Tragically, Joshua was killed in an automobile accident in March of 2001. The loss of his son left Don with a certain sadness that he learned to live with, but never overcame.

In 2013, Don suffered a massive heart attack during an angiogram, underwent emergency bypass surgery and was on life support for a few days following the surgery. After 3 weeks in the hospital, and about a year of rehab, Don was able to regain most of his strength back and became even more humble and ever so grateful to be alive in the following years.

Friends and family will remember Don as kind, generous and compassionate, but also as having a wry, sometimes sarcastic sense of humor and ready for an argument (he called them “debates”) at the drop of a hat. He was outspoken, often critical, but always loving and supportive.

Unlike many men of his era, Don was especially supportive of women learning to fend for themselves. While in Idaho, he was spotted (by a co-worker) teaching one of the women on the cleaning crew, who was pregnant, how to put snow chains on their van. When asked why the woman was doing the work, Don replied with: “Two reasons, first, she asked me to show her how, and two, what if she needed chains on her own vehicle to get to a hospital, and no one else was around?”

He had a soft spot for the downtrodden, and collected many strays, both humans and animals. He always said he didn’t need much for himself, but gave of himself to others. Once, when asked why he adopted older dogs, he replied, “Old dogs are like old people: They all deserve to live their lives out in comfort and surrounded by love.”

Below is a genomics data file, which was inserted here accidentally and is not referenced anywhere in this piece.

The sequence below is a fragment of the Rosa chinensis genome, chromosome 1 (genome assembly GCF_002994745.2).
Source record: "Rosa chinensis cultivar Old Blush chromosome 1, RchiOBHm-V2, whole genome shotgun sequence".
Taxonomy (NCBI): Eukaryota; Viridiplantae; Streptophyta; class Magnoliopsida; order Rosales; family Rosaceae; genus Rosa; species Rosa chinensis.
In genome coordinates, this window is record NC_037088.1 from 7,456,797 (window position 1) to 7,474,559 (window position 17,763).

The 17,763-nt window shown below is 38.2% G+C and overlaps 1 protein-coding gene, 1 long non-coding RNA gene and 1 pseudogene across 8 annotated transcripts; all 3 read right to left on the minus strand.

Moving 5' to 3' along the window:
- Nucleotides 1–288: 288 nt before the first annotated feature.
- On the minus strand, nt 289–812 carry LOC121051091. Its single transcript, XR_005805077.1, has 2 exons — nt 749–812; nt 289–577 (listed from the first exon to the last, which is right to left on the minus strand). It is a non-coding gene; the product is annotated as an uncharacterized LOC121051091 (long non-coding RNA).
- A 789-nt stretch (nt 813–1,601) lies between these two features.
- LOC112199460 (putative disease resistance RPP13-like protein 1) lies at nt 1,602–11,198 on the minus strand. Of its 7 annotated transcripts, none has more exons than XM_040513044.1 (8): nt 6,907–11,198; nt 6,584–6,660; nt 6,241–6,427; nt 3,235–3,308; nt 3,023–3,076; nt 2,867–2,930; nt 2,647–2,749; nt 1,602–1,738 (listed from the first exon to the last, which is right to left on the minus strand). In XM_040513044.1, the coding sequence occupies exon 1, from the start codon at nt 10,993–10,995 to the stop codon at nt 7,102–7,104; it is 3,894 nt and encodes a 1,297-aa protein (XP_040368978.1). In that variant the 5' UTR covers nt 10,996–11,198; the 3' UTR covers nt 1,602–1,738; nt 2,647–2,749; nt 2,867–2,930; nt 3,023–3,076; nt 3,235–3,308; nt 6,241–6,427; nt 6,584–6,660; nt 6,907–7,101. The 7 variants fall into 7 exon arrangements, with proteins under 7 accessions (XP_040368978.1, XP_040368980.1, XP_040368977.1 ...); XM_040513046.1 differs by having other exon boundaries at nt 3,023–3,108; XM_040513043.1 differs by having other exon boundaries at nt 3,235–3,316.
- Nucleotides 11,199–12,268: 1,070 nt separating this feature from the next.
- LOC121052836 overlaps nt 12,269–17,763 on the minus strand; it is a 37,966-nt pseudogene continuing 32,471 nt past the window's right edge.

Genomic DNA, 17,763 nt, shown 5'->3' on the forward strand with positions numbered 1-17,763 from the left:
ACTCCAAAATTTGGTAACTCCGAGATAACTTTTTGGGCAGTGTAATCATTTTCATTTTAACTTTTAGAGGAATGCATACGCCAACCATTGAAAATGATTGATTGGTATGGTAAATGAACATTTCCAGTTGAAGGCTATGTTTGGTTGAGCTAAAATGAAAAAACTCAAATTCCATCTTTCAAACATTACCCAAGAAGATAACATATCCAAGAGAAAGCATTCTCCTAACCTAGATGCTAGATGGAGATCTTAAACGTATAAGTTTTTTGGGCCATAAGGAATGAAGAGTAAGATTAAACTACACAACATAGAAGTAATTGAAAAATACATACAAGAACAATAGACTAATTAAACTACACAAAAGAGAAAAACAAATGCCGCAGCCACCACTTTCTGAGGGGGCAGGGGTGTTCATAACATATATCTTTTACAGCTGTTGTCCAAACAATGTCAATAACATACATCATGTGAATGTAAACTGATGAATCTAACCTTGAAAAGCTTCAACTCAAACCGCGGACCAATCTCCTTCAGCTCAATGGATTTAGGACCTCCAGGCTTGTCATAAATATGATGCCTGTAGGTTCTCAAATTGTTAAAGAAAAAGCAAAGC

Music was an integral part of Don’s life. He taught himself to play the guitar, and sang with such a gentle, soothingly beautiful voice. He performed at his and Connie’s 40th Anniversary party, serenading Connie with the song “Have I Told You Lately That I Love You?” He continued to serenade Connie at home until he became so weak that it was difficult to play the guitar and sing.

Don was preceded in death by his parents, Horace and Billie Jo, step-father Jack Prather, brother Micheal, his son Joshua, and many dear friends. He is survived by his wife Connie, son Richard Benoit from a previous relationship, cousin Theresa Mobbs (Texas) and Connie’s parents and siblings, all of whom he regarded as his family.

Don’s ashes were placed in a beautiful urn depicting a winding country road, with the inscription “Always on my mind, forever in my heart” and his urn will be placed next to Joshua’s urn in Connie’s home.

Don’s passing brings to mind a verse from one of his favorite songs from the late 60s, early 70s, by Josh Groban, The Impossible Dream:

“And the world will be better for this

That one man, scorned and covered with scars

Still strove with his last ounce of courage

To reach the unreachable…star”

A memorial for Don has yet to be planned. In his memory, if you wish, plant a tree, adopt a homeless pet or donate to an animal rescue organization in his name. Don would be honored and pleased.

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We are deeply sorry for your loss ~ the staff at Brings Broadway Chapel